Posted by: StingRay | August 25, 2008

…while playing Wii Fit.

My wife and I have finally set up our Wii Fit. We purchased it a few months ago, because, like the Wii and Mario Kart, if you don’t buy it when you see it, you’re not getting it later. At least, that’s how it is around here, still. We’ve only had it up a week, but, as it’s a “game” we’ll be playing for a while, here are the Lessons Learned, so far.

  • Location, location, location. You’re going to need a bit of space for Wii Fit. That’s the main reason it’s taken us several months to set the thing up. My office is too small, the bedroom isn’t laid out conducively, and the living room doesn’t have space for one of our two giant CRT TVs. In all honesty, we probably could have made the office work, but it would have been a tight fit, and I had an excuse to buy a new TV. Fiscal Responsibility, meet your replacement, Reckless Gadgetphillia.
  • Beware the BMI. This is, unfortunately enough, not a game for those with a terrible self image. The general uselessness of the BMI measurements in Wii Fit have been well-documented, but it’s still worth mentioning. If you have a lot of muscle, or if you’re honestly big-boned, expect to be treated as overweight of obese.
    A couple of years ago my doctor measured my BMI. He said I was just about 25 points. I’d need to lose 3 pounds to get out of the overweight category. Wii Fit has me measured at nearly 34 points, well into the obese range, and my Mii reflects that. My habits have actually gotten better since that doctor’s visit, so I know something up here.
  • Oh, the pain! If you don’t already have a regular workout routine (and if you do, I’m not sure why you’re using Wii Fit), expect to be sore. My back hurts, my abs ache, my neck is even sore. Thankfully, it’s mostly all the right kind of sore. At least, I assume it is. The one thing I’m worried about is my right ankle. I don’t think that’s the right kind of sore. I’ll discuss that in the next point.
  • A little bit more technical guidance would be nice. I’m wondering about my ankle because it has always given me some issues, but it’s extra touchy now that I’ve taken up the jogging game on Wii Fit. In that, you’re supposed to jog in place and keep a steady pace for however long of a course you choose.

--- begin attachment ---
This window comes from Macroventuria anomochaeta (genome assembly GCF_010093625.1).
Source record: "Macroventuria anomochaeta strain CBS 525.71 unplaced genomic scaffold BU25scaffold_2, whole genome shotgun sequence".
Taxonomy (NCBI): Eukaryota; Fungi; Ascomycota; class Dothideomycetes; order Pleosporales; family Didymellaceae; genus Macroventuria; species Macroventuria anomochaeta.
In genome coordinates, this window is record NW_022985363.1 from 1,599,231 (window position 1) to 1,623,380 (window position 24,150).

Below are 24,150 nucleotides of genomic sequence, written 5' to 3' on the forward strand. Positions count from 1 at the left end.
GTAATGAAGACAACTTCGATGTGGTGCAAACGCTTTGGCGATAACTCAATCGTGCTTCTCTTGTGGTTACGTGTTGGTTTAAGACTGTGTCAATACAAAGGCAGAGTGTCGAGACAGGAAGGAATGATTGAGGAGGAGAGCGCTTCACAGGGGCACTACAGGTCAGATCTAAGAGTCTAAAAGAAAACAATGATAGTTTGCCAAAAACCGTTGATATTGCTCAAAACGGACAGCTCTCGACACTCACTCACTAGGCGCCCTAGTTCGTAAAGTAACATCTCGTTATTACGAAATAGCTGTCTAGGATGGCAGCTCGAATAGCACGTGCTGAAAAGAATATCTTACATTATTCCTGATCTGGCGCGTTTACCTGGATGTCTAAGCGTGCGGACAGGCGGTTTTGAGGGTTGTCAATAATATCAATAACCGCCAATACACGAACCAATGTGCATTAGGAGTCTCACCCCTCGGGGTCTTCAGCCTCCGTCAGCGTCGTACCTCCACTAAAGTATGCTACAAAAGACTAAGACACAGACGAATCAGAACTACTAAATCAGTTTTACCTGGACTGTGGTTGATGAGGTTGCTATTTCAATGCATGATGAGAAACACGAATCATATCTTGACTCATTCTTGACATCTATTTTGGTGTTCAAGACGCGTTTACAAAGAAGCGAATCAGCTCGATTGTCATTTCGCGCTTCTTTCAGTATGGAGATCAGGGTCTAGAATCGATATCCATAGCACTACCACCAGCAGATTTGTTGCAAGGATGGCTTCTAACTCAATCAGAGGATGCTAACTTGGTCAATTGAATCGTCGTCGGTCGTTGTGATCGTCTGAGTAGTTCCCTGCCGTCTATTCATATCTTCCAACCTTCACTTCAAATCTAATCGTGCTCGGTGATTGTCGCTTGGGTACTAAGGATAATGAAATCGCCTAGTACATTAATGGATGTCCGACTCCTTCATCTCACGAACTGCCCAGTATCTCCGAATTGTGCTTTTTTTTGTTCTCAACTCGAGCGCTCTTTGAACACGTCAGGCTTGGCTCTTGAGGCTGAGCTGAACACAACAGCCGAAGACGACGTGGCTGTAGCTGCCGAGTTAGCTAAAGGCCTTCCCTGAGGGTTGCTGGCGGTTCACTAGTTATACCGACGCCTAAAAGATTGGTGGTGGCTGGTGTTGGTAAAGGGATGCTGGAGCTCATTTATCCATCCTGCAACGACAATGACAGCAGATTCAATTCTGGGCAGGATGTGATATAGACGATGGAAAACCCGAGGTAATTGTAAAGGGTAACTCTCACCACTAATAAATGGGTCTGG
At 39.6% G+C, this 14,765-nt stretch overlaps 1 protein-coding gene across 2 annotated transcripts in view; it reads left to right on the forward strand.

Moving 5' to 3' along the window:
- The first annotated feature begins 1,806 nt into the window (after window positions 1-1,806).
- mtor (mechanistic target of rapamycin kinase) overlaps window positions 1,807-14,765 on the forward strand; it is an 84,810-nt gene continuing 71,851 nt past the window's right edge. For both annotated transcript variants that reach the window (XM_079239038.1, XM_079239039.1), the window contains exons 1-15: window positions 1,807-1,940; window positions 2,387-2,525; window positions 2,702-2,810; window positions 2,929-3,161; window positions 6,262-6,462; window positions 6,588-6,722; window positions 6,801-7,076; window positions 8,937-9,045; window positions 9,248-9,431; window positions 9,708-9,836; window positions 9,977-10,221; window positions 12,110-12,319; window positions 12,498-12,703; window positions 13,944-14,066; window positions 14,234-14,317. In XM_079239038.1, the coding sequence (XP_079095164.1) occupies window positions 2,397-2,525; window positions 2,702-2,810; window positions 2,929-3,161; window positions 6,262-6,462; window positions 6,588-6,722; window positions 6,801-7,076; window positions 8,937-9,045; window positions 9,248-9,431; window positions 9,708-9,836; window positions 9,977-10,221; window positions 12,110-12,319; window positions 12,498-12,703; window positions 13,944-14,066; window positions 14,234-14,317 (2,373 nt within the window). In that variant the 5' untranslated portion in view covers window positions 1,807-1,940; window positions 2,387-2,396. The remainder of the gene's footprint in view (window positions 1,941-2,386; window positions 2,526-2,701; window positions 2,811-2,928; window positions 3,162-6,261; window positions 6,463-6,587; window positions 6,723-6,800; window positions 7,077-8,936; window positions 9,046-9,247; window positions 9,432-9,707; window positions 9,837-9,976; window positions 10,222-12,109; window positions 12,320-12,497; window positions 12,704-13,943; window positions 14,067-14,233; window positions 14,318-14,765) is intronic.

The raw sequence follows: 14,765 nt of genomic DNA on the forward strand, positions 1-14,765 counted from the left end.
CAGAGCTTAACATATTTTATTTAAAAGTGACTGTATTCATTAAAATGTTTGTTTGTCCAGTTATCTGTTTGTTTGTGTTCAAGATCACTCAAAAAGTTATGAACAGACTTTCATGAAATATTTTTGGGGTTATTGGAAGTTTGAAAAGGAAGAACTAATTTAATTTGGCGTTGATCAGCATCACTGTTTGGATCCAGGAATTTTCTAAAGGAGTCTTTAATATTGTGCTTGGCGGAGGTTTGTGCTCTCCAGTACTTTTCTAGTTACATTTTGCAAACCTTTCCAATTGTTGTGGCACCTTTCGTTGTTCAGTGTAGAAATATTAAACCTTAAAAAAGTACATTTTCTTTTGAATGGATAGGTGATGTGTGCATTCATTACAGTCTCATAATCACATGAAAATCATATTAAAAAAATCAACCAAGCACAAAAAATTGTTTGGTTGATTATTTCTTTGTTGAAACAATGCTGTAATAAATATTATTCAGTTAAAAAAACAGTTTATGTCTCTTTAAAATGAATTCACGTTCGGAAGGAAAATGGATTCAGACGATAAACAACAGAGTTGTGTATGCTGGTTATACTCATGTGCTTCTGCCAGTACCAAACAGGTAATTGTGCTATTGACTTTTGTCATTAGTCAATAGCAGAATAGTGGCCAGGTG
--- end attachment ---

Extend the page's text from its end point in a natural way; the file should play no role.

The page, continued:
The game pretty much assumes that you’re capable of jogging in place. I’m clearly not so proficient. I keep a steady pace, or what feels like a steady pace, but the game seems to think I’m switching between really slow and really fast for the length of the course. Thus, my score is low at the end, and the gamer in me rebels.
    Then there’s my ankle. I lift my legs and swing my arms as if I were jogging, but my ankle slowly protests more and more, and I really don’t feel winded like I expect to. I’m a stereotypical gamer who can’t run a hundred feet, or climb two flights of stairs without feeling winded. Maybe I’ve built up some endurance since starting back up at Wal-Mart and just didn’t notice. Regardless, I wish there was a little more guidance during the run than being told “You’re not keeping a steady pace.”
  • A little bit more fitness guidance would be nice, as well. I love the times when a screen pops up at the end of an exercise and says “Try these together!” They’re little mini-workouts and they give me some actual guidance on what to do next, rather than just poking around in the dark. So far, I’ve found two. There need to be more. I wish every exercise had one of those attached to it. I wish there were an option for “Help me develop a routine.” Something, anything. As it is, I just feel like I’m stabbing wildly in the dark and hoping that I’m doing it right. Going from no exercise to some exercise is great, but I know there’ll come a point where I’ll need to go the next step and start doing specific exercises.
  • Yoga is actually rather enjoyable. I’m reminded of the recent Onion Radio News about a man gently breathing out his last vestiges of manhood every time I start up a yoga pose. The truth is, though, that they’re surprisingly challenging. With any luck, a bit of practice will allow me to finally touch my toes without bending my knees, a feat I’ve not been able to accomplish my entire life.
  • I’m a little bit worried about the balance board. The box says the thing can hold 330 lbs. and I’m only around 265, but I’ve heard some distressing cracking noises all the same. I haven’t seen anything give way. It’s only been a week, and I trust Nintendo’s craftsmanship better than that, but the noises weren’t figments of my imagination. I wonder if they’re the thick-carpet feet we’re using that are making those noises. I dunno.